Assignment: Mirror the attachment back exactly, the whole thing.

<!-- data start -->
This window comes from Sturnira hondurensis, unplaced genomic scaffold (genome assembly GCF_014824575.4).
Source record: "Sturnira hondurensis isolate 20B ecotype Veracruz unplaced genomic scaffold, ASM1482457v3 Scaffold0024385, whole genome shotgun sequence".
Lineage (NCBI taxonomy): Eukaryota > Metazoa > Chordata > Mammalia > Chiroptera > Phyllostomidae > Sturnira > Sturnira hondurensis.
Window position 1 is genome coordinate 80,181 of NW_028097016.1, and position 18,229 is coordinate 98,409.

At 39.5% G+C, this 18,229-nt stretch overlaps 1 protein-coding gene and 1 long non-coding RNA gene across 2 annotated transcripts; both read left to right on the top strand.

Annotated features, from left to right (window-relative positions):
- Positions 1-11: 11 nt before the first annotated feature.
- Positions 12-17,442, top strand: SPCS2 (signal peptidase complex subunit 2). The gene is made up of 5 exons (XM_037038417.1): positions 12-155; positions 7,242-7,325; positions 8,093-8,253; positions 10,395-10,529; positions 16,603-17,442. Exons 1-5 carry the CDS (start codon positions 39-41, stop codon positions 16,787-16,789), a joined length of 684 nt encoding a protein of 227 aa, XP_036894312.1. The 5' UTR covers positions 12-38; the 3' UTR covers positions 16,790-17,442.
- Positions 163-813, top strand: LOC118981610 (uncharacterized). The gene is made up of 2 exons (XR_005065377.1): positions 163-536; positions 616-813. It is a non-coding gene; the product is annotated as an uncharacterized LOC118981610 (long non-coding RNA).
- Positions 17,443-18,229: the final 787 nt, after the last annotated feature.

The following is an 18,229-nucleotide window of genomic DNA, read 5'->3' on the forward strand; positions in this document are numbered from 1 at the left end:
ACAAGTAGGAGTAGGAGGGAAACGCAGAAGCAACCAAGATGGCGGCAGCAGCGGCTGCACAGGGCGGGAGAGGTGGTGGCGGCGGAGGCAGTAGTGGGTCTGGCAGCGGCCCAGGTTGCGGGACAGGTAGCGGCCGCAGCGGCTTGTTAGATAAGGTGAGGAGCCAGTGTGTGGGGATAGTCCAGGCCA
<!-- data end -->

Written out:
This window comes from Sturnira hondurensis, unplaced genomic scaffold (genome assembly GCF_014824575.4).
Source record: "Sturnira hondurensis isolate 20B ecotype Veracruz unplaced genomic scaffold, ASM1482457v3 Scaffold0024385, whole genome shotgun sequence".
Lineage (NCBI taxonomy): Eukaryota > Metazoa > Chordata > Mammalia > Chiroptera > Phyllostomidae > Sturnira > Sturnira hondurensis.
Window position 1 is genome coordinate 80,181 of NW_028097016.1, and position 18,229 is coordinate 98,409.

At 39.5% G+C, this 18,229-nt stretch overlaps 1 protein-coding gene and 1 long non-coding RNA gene across 2 annotated transcripts; both read left to right on the top strand.

Annotated features, from left to right (window-relative positions):
- Positions 1-11: 11 nt before the first annotated feature.
- Positions 12-17,442, top strand: SPCS2 (signal peptidase complex subunit 2). The gene is made up of 5 exons (XM_037038417.1): positions 12-155; positions 7,242-7,325; positions 8,093-8,253; positions 10,395-10,529; positions 16,603-17,442. Exons 1-5 carry the CDS (start codon positions 39-41, stop codon positions 16,787-16,789), a joined length of 684 nt encoding a protein of 227 aa, XP_036894312.1. The 5' UTR covers positions 12-38; the 3' UTR covers positions 16,790-17,442.
- Positions 163-813, top strand: LOC118981610 (uncharacterized). The gene is made up of 2 exons (XR_005065377.1): positions 163-536; positions 616-813. It is a non-coding gene; the product is annotated as an uncharacterized LOC118981610 (long non-coding RNA).
- Positions 17,443-18,229: the final 787 nt, after the last annotated feature.

The following is an 18,229-nucleotide window of genomic DNA, read 5'->3' on the forward strand; positions in this document are numbered from 1 at the left end:
ACAAGTAGGAGTAGGAGGGAAACGCAGAAGCAACCAAGATGGCGGCAGCAGCGGCTGCACAGGGCGGGAGAGGTGGTGGCGGCGGAGGCAGTAGTGGGTCTGGCAGCGGCCCAGGTTGCGGGACAGGTAGCGGCCGCAGCGGCTTGTTAGATAAGGTGAGGAGCCAGTGTGTGGGGATAGTCCAGGCCA